In the open letter sent to both the All-Party Parliamentary Group (APPG) for Gambling-Related Harm and Peers for Gambling Reform, Kindred used itself as an example as to how the industry can provide accurate information to any debate around the gambling industry.
In 2021, Kindred opted to reveal what percentage of its revenue was derived from those considered to be problem gamblers. By the year’s third quarter, Kindred’s revenue from harmful gambling fell to 3.3%, though this figure was up to 4% in Q4.
Addressing these figures, Kindred dismissed a claim that more than 60% of operator’s profits come from the 5% of gamblers at risk of harm as inaccurate after it was circulated in media publications including The Times.
The operator said that gambling companies have a financial incentive to prevent harm among their players, and that any claims that operators use an exploitative business model “fundamentally misunderstand the economics of listed gambling operators”.
Kindred’s UK general manager Neil Banbury said: “Our data shows that the risk profile of revenue on higher spending accounts is significantly lower than the risk profile of lower spending accounts, indicating that the narrative of higher levels of spend automatically equating to higher levels of harm is not accurate.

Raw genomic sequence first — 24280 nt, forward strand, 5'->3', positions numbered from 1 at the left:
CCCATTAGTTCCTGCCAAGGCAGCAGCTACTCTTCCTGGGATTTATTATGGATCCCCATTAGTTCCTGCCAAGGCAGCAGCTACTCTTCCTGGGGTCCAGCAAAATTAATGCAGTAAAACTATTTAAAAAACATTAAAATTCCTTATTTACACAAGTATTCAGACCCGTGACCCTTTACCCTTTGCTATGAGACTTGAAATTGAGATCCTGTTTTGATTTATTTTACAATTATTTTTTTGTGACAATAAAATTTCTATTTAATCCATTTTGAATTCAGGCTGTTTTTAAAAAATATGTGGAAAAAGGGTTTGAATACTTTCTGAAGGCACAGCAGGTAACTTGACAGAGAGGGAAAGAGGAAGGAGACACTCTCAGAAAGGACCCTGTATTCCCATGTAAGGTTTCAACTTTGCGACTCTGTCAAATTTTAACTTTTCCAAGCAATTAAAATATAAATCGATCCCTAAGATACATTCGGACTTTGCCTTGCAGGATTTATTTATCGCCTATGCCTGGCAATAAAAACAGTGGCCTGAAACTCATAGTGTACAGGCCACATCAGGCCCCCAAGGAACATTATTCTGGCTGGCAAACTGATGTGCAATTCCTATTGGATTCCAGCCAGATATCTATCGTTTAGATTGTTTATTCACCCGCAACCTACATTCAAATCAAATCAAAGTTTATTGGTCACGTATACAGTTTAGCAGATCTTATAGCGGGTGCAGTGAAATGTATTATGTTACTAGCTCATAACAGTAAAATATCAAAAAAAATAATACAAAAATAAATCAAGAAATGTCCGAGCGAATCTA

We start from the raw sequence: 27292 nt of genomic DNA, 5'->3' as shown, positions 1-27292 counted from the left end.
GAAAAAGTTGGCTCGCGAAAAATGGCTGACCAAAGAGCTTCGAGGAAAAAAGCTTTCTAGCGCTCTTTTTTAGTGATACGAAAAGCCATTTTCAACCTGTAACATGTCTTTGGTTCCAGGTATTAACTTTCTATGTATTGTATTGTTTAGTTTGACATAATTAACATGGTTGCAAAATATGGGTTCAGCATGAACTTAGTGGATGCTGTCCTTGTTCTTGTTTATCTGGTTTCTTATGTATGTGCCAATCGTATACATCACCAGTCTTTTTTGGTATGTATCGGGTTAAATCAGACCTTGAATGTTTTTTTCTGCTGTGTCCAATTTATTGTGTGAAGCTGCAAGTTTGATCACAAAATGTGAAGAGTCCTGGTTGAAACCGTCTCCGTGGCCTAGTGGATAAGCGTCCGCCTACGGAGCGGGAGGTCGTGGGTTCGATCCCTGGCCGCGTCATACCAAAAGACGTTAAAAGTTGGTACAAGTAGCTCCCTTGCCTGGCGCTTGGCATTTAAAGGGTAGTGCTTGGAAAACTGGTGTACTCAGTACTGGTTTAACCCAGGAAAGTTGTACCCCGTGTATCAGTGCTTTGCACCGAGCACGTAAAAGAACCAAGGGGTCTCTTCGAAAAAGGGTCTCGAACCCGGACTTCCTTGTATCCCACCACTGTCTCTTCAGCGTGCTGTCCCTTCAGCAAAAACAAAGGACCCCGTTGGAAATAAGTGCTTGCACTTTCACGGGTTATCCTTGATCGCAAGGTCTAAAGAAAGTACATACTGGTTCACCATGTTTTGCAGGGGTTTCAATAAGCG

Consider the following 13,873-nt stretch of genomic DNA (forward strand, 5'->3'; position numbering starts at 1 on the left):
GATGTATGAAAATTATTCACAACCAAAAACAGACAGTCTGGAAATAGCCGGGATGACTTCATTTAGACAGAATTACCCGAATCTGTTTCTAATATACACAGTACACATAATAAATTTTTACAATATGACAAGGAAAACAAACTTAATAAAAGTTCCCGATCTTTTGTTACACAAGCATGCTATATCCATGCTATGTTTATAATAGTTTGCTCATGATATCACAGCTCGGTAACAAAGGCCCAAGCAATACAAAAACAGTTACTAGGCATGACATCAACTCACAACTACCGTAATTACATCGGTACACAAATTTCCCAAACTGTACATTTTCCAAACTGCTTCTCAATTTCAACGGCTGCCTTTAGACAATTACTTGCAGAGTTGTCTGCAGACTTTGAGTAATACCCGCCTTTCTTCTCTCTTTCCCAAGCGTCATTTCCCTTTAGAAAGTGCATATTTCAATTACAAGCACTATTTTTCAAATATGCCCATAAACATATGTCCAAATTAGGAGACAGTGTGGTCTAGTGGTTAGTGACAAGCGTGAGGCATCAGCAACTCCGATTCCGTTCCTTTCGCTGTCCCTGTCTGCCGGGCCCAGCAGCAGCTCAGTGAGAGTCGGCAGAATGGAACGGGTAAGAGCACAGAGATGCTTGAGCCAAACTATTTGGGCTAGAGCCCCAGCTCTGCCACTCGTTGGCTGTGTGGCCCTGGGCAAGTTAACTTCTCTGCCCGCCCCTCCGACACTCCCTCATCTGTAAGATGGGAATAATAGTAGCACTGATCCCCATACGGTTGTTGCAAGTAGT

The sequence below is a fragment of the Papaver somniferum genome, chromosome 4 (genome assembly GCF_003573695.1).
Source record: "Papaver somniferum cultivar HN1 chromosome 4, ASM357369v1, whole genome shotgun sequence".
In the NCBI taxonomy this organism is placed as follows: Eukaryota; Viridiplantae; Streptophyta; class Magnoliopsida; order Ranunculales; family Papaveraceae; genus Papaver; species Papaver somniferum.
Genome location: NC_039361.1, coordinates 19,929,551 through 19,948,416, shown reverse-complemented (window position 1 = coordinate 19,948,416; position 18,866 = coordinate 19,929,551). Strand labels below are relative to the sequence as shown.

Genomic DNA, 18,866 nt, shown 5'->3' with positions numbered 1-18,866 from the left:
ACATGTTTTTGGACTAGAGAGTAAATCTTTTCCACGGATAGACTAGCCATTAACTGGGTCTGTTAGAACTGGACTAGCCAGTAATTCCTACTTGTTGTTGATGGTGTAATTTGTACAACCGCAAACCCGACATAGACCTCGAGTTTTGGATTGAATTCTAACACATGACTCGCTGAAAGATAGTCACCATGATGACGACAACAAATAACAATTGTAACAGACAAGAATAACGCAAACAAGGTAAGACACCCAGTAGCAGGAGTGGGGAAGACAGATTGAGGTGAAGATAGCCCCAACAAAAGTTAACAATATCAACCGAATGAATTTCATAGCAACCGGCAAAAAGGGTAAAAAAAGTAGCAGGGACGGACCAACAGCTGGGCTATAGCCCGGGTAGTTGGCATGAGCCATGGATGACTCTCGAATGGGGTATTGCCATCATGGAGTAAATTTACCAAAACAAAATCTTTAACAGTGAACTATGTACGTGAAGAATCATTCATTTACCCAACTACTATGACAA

“Our data also indicates that tailoring measures according to risk profile (rather than applying blanket fixed measures) helps ensure low risk customers are not needlessly pushed outside safer licensed environments. Working with partners on affordability, Kindred Group has been able to reduce the revenue from potentially financially vulnerable accounts to below 1%.”
Kindred remains encouraged by the potential of AI and other technology in helping companies to identify at-risk players. This includes Kindred’s Player Safety Early Detection System which, using more than 25 data points to trigger customer interaction when risk increases, showed that four out of five Kindred players displayed improved behaviour after interaction.
Kindred’s letter comes in the midst of the ongoing Gambling Act Review, with a white paper forming part of the review due to be published later this year. The review has received support from a number of groups, such as the APPG for Gambling-Related Harm and the Betting and Gaming Council – the latter of which also expressed the need for an evidence-led review.
Banbury added: “At Kindred, we are clear that a healthy debate based on facts and evidence is what is required to improve outcomes for those who do have problems with their gambling. By ensuring we all use accurate data and information in the public debate, we can achieve that.”